Determined to find my first Odonata of the season in this mini heat wave, I returned down by the river but to no avail. However right back by the car, I found a single mature Large Red Damselfly behind the pond, which follows the teneral singleton reported last week from Otmoor by the Robys and David Hastings.

For all the latest Oxon damsel and dragon news, make sure you check this page regularly!

Large Red Damselfly

Saturday, 7 May 2016

Farmoor & Pinkhill: 7 May

Having somewhat missed out on spring in Oxon so far, I decided that a fairly early start was called for and so arrived around 07:00. There was a Barn Owl in the fields to the south of F2, but it quickly disappeared well before I could get the lens on to it.

Walking north along the paths between the river and the reservoir, it was nice and peaceful although even at that hour a dog walker was about. Nearly all the expected warblers were singing away, with Blackcaps, Sedge Warblers, Reed Warblers (Shrike Meadow and Pinkhill), Whitethroats, Lesser Whitehroats and Cetti's Warbler (Pinkhill). There were also 2 Oystercatchers along the river and a couple of Common Sands.

Sitting in the splendid new Pinkhill hide, Tom's walk appeared and we all heard a Gropper out in the middle and saw a Cuckoo flying across and back a few times. There were at least 2 present.

Click here for a larger image


Walking up onto the causeway it seemed very quiet. Although Tom had seen a distant Black Tern earlier there was no sign of it now. There were plenty of Common Terns around though and some were showing an interest in the large number of rafts that have suddenly appeared in the middle of F1. Waders were notably absent, apart from one Ringed Plover that flew past without stopping.

Returning along the river there was real avian drama with a Mute Swan taking exception to a Greylag on the far bank and was apparently trying to drown it, while the other adult goose and a brood of goslings disappeared quietly up  river! At one point the Greylag looked to have succumbed but it then seemed to wake up and struggle free before hiding in vegetation further up the bank. At this point the Mute Swan appeared to lose interest and swum off. I've no idea why the Swan was being so aggressive. 

Tuesday, 3 May 2016

Lake Kerkini area April 2016 - other birds

The general area around Lake Kerkini has much to offer as well as pelicans, herons and the like. My prime target was Grey-headed Woodpecker that I managed to find on my first morning. This finally completed my set of all the European Woodpeckers. The ever colourful Bee Eaters and Hoopoe were also quite numerous but there seemed to be a remarkable dearth of warblers, shrikes and the like. Some other birders agreed with me on this, so it didn't seem to be just my lack of birding skills! Perhaps I was too early in the season.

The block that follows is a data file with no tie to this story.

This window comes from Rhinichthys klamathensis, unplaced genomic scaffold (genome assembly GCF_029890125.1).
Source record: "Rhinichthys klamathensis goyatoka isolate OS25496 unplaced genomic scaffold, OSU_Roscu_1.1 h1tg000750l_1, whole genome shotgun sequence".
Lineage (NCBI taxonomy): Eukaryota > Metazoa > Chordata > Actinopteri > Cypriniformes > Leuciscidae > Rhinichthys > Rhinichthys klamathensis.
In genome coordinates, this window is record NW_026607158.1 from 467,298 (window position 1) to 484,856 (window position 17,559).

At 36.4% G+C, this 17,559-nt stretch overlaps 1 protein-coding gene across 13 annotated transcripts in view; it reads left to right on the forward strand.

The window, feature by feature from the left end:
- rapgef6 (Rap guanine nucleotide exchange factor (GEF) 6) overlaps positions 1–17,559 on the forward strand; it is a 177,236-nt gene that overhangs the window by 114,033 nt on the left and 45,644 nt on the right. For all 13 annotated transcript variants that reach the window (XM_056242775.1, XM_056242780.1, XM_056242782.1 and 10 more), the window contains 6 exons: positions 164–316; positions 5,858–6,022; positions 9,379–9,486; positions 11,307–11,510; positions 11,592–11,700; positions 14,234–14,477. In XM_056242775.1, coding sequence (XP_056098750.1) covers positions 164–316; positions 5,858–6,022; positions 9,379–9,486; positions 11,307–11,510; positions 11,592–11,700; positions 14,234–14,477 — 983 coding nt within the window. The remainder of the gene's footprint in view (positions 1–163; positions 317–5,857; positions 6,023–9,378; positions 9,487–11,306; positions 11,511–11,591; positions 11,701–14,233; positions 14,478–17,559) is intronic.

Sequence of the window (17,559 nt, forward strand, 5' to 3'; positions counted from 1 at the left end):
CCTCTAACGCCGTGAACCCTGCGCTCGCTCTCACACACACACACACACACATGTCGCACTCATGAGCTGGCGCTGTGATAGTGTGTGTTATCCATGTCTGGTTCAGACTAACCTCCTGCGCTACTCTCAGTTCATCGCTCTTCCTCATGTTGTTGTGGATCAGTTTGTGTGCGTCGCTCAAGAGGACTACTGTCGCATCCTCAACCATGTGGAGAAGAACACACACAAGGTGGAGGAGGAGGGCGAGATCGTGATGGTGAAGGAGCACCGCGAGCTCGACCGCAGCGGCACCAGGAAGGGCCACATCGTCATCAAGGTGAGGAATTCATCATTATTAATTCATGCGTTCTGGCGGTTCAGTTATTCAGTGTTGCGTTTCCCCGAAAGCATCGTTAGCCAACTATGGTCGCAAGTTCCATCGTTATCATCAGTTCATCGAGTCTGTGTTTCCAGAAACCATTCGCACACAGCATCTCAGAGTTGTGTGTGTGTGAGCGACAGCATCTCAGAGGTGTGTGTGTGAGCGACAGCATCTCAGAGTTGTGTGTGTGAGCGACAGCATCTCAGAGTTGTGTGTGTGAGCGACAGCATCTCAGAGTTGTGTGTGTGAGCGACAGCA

Grey-headed Woodpecker - a difficult bird to see and photograph
Bee Eater not on a wire!
Bee Eater in flight
Hoopoe in the evening light
Great Reed Warbler in the early morning light - one of the few species of warbler making their presence known

Monday, 2 May 2016

Mid Wales - Early May Bank Holiday

Just back from a good early May bank holiday weekend in the Abergavenny area of mid Wales, despite a fair amount of rain! This year I didn't get any real chance for bird photography, but despite the apparently quite late season (up in the hills the trees were hardly in bud let alone leaf) we did see most of the regions specialties during 3 walks.

On day one, our circular walk from Llanthony Priory took us up about 1000 ft onto the ridge above, along and back down. Birds included plenty of singing Tree Pipits, Willow Warblers and a brief snatch of Redstart song. There were also Ravens overhead and a pair of Stonechats in what seemed to be good Whinchat territory! Walking the exposed ridge we were hit by a brief hail storm but apart from that the weather was fine but with a biting northerly wind.

The view down onto Llanthony Priory where our walk started!

The following day we did a walk in varying amounts of rain above Talybont Reservoir. This again produced Tree Pipits and Willow Warblers galore, with the added bonus of brief view of a distant Redstart picked up from a brief burst of song. Clearly the conditions weren't conducive to prolonged singing! Later on that day we found a couple of Wheatears from the B4560 where is goes up over a moorland stretch (close to a handy Pizza van in the middle of nowhere!).  

Finally on the damp Bank Holiday Monday we did a surprisingly productive walk which included a rough path by the river Usk at Llangynidr. The river had several Goosanders, Grey Wagtails and a couple of  newly arrived excited Common Sandpipers, as well as one of  our main targets - Dipper from the road bridge. Overhead the damp conditions brought in our first Swifts of the year, along with hirundines. At one point I heard another very brief song in the rain which sounded very much like a Pied Flycatcher. A quick search showed I was right and we eventually had quite good views of it from below and in flight as it sallied out over the river and then back again a couple of times. 

For those that don't want to walk, the road bridge over the Usk a bit further upstream at Talybont on Usk produced an effort free view of a Dipper as there is a place to pause on the A40 side of the river, from where is was only about 50m to the centre of the bridge! 

Mid Wales at this time of year can be magical but with the cool April and the early bank holiday this year, perhaps we missed at its best. Also the weather didn't help and may have contributed to us missing out on Whinchat and Wood Warbler (although the latter can be a bit hit & miss in the Abergavenny area in our experience).